Thursday, July 24, 2014 - 1:28pm
|The girls in front of Millionaires|
Determined to live out west, I interned last summer in Bozeman, MT and (as expected) fell in love with the Northern Rockies. Now, a year later, my internship with the Henry’s Fork Foundation (HFF) has taken me back to the area I love so much.
Although I gained an appreciation for the fly fishing culture last summer, nothing prepared me for the fly fishing scene at the Henry’s Fork. This 127 mile long tributary of the Snake River is prized for its superb fishing, especially dry fly fishing. Anglers are drawn here from around the world with the goal of hooking and landing one of the Henry’s Fork prized trout.
|Humming to snails gets them to come out of their shell!|
As the only organization solely devoted to preserving the Henry’s Fork, HFF interns are always busy. There are two main projects going on: a habitat study and an angler satisfaction study. A grad student from Grand Valley State, Zack Kuzniar, is researching which habitat rainbow trout prefer, and all six interns are helping him out. Prior to the start of my internship, over 40 fish were tagged with radio trackers. We then spend the rest of the summer tracking this fish to see which habitat they prefer to live in. Zach walks around the riverbank with a radiotelemetry reader to try and pick up the signals from the tagged fish. Two interns follow him carrying all of the supplies needed to survey the habitat. Once Zach locates a fish, we examine what the habitat is like by looking at factors such as temperature, dissolved oxygen, depth, water velocity, substrate size, and macrophyte growth. By the end of this summer, Zach will know what factors these rainbow trout favor.The angler satisfaction study is the other main project the interns are undertaking this summer. The goal of this study is to let the anglers voice their opinions regarding the condition of the Henry’s Fork. Every day, two interns drive to several access points and interview the anglers as they follow him carrying all of the supplies needed to survey the habitat. Once Zach locates a fish, we examine what the habitat is like by looking at factors such as temperature, dissolved oxygen, depth, water velocity, substrate size, and macrophyte growth. By the end of this summer, Zach will know what factors these rainbow trout favor.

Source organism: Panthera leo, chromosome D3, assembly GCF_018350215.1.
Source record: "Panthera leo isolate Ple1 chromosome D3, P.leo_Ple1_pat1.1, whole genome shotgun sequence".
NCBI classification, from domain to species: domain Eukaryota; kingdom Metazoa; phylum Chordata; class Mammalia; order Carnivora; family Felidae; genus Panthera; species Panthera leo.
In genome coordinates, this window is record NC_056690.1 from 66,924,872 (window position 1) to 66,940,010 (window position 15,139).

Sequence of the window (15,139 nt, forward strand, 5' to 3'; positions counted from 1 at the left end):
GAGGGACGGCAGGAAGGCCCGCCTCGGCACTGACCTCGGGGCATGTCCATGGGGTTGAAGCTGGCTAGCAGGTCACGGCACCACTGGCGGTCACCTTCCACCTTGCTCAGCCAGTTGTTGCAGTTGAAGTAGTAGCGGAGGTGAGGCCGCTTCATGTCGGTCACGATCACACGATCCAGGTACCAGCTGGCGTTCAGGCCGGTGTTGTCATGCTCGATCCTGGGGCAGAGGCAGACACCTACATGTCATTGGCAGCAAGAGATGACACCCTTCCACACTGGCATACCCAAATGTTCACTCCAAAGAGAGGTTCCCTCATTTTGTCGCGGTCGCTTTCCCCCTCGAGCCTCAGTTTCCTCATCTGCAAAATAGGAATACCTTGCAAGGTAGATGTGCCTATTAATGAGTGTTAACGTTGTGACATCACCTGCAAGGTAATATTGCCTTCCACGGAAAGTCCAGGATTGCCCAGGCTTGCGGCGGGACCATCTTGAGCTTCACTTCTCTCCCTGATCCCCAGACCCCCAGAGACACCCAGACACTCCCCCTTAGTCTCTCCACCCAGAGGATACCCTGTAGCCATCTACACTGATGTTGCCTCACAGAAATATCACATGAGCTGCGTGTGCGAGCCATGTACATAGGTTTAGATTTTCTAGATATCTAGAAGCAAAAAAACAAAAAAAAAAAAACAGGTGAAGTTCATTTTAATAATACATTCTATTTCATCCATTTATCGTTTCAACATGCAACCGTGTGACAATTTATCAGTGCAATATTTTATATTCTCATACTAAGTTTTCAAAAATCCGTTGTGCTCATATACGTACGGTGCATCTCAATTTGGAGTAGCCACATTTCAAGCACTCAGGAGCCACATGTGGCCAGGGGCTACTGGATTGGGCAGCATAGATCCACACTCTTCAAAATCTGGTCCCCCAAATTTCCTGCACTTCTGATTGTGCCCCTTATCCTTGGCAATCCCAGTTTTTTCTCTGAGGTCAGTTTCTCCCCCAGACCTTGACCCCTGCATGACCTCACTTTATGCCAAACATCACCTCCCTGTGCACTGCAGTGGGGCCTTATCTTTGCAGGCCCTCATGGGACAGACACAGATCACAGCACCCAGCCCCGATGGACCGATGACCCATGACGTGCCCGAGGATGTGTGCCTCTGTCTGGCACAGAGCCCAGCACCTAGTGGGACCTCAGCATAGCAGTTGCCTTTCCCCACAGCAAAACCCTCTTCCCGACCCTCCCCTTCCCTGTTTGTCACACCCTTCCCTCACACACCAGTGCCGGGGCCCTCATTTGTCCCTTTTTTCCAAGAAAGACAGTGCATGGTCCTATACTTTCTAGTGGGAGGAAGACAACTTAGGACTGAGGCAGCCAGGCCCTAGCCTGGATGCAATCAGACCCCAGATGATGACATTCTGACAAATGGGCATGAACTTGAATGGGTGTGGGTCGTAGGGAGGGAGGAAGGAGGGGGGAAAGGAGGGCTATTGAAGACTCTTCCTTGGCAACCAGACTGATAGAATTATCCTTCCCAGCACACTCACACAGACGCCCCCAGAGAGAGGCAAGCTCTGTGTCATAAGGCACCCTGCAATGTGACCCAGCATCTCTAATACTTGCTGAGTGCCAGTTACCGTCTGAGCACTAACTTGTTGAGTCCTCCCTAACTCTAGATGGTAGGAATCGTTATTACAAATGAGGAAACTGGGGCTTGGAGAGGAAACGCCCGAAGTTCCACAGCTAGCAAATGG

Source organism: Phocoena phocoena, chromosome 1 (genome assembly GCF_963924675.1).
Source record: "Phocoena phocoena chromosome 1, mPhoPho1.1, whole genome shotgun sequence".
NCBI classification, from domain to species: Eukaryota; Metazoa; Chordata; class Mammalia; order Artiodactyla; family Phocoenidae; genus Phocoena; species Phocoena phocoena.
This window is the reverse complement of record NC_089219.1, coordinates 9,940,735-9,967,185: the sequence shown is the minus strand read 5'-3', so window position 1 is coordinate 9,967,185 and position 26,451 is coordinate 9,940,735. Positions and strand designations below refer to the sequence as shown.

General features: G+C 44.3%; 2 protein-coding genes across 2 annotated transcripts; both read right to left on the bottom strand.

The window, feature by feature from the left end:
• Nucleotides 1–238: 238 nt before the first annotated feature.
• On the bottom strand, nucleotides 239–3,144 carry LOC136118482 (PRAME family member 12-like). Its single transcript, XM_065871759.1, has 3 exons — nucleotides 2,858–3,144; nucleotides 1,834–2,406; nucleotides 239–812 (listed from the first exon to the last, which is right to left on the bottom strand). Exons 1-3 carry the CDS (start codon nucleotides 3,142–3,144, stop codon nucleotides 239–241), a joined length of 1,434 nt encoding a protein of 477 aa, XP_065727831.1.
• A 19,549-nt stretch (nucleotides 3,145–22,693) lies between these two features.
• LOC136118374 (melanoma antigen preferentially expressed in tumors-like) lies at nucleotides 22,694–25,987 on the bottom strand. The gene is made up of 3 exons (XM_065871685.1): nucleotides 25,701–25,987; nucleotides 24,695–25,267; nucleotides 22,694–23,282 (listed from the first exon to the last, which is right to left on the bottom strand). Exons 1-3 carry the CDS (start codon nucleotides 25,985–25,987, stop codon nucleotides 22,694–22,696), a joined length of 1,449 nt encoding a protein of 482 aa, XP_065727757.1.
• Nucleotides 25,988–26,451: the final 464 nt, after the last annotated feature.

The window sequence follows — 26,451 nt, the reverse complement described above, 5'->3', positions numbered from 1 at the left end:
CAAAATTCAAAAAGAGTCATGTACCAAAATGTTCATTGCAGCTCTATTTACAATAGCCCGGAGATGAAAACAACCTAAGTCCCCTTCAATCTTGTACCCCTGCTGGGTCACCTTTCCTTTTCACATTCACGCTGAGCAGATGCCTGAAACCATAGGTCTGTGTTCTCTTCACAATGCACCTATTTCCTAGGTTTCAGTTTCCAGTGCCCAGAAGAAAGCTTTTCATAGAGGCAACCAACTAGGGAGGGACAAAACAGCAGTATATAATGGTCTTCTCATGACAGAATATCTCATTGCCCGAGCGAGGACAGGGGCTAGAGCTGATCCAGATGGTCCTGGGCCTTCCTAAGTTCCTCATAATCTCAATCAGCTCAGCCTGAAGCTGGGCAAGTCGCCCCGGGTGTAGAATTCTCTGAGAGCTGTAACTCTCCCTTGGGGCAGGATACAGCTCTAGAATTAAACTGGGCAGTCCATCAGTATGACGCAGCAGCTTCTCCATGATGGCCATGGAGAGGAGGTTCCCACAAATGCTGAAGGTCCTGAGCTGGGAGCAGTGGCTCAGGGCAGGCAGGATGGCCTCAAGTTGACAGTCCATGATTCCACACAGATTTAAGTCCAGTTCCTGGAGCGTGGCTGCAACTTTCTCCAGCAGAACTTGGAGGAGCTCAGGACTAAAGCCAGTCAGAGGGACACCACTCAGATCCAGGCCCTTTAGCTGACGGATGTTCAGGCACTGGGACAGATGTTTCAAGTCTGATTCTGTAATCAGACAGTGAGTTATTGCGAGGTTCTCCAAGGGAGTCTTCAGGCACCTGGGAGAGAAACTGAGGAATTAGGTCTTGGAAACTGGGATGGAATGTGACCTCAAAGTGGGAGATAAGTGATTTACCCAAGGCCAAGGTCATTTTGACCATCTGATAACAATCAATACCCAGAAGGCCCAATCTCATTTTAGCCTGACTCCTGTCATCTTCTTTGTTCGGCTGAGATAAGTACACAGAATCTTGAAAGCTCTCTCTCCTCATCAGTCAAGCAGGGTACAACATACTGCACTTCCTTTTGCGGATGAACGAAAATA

|Working on the Buffalo Fish Ladder|
In addition to interviewing anglers and surveying the habitat, we monitor the Buffalo fish ladder, take water samples, and assist with various odd jobs around the river. Every week or so, one or two interns spend the day imputing the data we have gathered from the Habitat Study and Angler Surveys. The variety of jobs and tasks keeps things from getting monotonous. Every day on the river is unique and you never know what you might see. This week, I saw a mama moose with her calf wading by Millionaires!
When we are not working, HFF interns spend their free time discovering what makes Idaho so special and enjoying the fresh mountain air. As an avid rock climber, hiker, and cyclist, most of my free time is spent exploring the nearby mountain ranges and open roads. Although I have seen so much, its hard to believe that I only have four weeks left here. There are still so many items left on my to-do list!